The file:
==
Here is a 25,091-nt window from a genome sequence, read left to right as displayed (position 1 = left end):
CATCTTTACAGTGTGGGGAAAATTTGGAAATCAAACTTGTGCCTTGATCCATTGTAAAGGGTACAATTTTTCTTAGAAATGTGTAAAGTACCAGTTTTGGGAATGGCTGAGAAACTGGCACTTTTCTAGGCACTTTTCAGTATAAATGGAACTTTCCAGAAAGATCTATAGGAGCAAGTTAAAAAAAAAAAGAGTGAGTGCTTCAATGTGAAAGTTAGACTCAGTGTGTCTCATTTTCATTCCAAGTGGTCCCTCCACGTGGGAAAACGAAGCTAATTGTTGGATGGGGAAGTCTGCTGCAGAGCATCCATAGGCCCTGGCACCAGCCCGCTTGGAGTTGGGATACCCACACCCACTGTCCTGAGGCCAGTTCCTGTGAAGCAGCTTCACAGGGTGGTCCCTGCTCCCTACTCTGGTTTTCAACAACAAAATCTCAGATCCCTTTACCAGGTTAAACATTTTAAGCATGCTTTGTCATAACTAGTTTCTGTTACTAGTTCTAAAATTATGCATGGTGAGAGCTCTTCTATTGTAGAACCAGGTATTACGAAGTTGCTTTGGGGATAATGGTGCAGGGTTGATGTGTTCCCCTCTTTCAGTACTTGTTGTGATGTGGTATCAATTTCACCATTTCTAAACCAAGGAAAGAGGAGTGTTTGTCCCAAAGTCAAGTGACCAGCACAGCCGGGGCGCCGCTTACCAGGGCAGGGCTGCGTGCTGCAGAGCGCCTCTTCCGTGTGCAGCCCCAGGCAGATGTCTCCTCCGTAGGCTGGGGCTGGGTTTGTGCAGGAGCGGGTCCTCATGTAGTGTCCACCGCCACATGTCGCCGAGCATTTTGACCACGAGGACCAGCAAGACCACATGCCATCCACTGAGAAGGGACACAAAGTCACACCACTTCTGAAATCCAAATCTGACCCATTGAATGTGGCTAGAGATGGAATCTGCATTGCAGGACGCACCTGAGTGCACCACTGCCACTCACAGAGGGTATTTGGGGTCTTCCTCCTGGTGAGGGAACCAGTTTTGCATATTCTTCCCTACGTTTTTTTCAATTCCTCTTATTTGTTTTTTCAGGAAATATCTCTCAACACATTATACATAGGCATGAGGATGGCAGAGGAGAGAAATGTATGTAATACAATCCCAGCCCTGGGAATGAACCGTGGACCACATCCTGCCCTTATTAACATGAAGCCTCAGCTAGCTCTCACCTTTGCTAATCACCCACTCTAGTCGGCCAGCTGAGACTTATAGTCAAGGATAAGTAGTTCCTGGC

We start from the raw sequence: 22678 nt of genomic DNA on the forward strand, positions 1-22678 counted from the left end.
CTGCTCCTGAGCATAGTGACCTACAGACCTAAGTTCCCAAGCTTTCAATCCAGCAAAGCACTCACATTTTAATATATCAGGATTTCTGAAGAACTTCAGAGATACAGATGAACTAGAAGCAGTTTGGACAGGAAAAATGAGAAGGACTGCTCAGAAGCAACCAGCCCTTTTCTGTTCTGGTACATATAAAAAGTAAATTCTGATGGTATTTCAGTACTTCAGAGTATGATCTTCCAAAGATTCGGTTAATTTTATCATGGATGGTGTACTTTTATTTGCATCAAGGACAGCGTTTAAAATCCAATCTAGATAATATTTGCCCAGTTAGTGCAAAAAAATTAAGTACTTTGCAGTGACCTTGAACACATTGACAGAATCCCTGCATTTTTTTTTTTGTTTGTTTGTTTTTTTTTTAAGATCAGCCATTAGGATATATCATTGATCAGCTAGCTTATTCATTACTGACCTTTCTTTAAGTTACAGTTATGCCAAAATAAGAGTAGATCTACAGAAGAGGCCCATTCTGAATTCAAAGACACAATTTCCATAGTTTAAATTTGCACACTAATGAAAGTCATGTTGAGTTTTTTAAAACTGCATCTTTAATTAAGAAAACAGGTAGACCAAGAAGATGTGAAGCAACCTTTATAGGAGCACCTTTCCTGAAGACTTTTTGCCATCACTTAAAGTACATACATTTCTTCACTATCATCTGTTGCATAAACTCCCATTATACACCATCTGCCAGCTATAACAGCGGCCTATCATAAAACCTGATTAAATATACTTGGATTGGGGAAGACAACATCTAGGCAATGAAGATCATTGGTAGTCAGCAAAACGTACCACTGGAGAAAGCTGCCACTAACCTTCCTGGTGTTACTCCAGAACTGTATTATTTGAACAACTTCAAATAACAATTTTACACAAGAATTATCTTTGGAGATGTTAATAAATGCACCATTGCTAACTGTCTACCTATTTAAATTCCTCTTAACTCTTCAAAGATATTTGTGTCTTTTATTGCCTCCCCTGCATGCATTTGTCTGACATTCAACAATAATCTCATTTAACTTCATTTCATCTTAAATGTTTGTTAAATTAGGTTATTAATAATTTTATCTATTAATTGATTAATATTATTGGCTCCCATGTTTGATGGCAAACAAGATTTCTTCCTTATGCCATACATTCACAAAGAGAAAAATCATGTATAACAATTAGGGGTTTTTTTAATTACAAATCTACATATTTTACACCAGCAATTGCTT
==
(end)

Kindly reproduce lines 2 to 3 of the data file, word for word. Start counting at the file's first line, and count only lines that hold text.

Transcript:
CATCTTTACAGTGTGGGGAAAATTTGGAAATCAAACTTGTGCCTTGATCCATTGTAAAGGGTACAATTTTTCTTAGAAATGTGTAAAGTACCAGTTTTGGGAATGGCTGAGAAACTGGCACTTTTCTAGGCACTTTTCAGTATAAATGGAACTTTCCAGAAAGATCTATAGGAGCAAGTTAAAAAAAAAAAGAGTGAGTGCTTCAATGTGAAAGTTAGACTCAGTGTGTCTCATTTTCATTCCAAGTGGTCCCTCCACGTGGGAAAACGAAGCTAATTGTTGGATGGGGAAGTCTGCTGCAGAGCATCCATAGGCCCTGGCACCAGCCCGCTTGGAGTTGGGATACCCACACCCACTGTCCTGAGGCCAGTTCCTGTGAAGCAGCTTCACAGGGTGGTCCCTGCTCCCTACTCTGGTTTTCAACAACAAAATCTCAGATCCCTTTACCAGGTTAAACATTTTAAGCATGCTTTGTCATAACTAGTTTCTGTTACTAGTTCTAAAATTATGCATGGTGAGAGCTCTTCTATTGTAGAACCAGGTATTACGAAGTTGCTTTGGGGATAATGGTGCAGGGTTGATGTGTTCCCCTCTTTCAGTACTTGTTGTGATGTGGTATCAATTTCACCATTTCTAAACCAAGGAAAGAGGAGTGTTTGTCCCAAAGTCAAGTGACCAGCACAGCCGGGGCGCCGCTTACCAGGGCAGGGCTGCGTGCTGCAGAGCGCCTCTTCCGTGTGCAGCCCCAGGCAGATGTCTCCTCCGTAGGCTGGGGCTGGGTTTGTGCAGGAGCGGGTCCTCATGTAGTGTCCACCGCCACATGTCGCCGAGCATTTTGACCACGAGGACCAGCAAGACCACATGCCATCCACTGAGAAGGGACACAAAGTCACACCACTTCTGAAATCCAAATCTGACCCATTGAATGTGGCTAGAGATGGAATCTGCATTGCAGGACGCACCTGAGTGCACCACTGCCACTCACAGAGGGTATTTGGGGTCTTCCTCCTGGTGAGGGAACCAGTTTTGCATATTCTTCCCTACGTTTTTTTCAATTCCTCTTATTTGTTTTTTCAGGAAATATCTCTCAACACATTATACATAGGCATGAGGATGGCAGAGGAGAGAAATGTATGTAATACAATCCCAGCCCTGGGAATGAACCGTGGACCACATCCTGCCCTTATTAACATGAAGCCTCAGCTAGCTCTCACCTTTGCTAATCACCCACTCTAGTCGGCCAGCTGAGACTTATAGTCAAGGATAAGTAGTTCCTGGC

We start from the raw sequence: 22678 nt of genomic DNA on the forward strand, positions 1-22678 counted from the left end.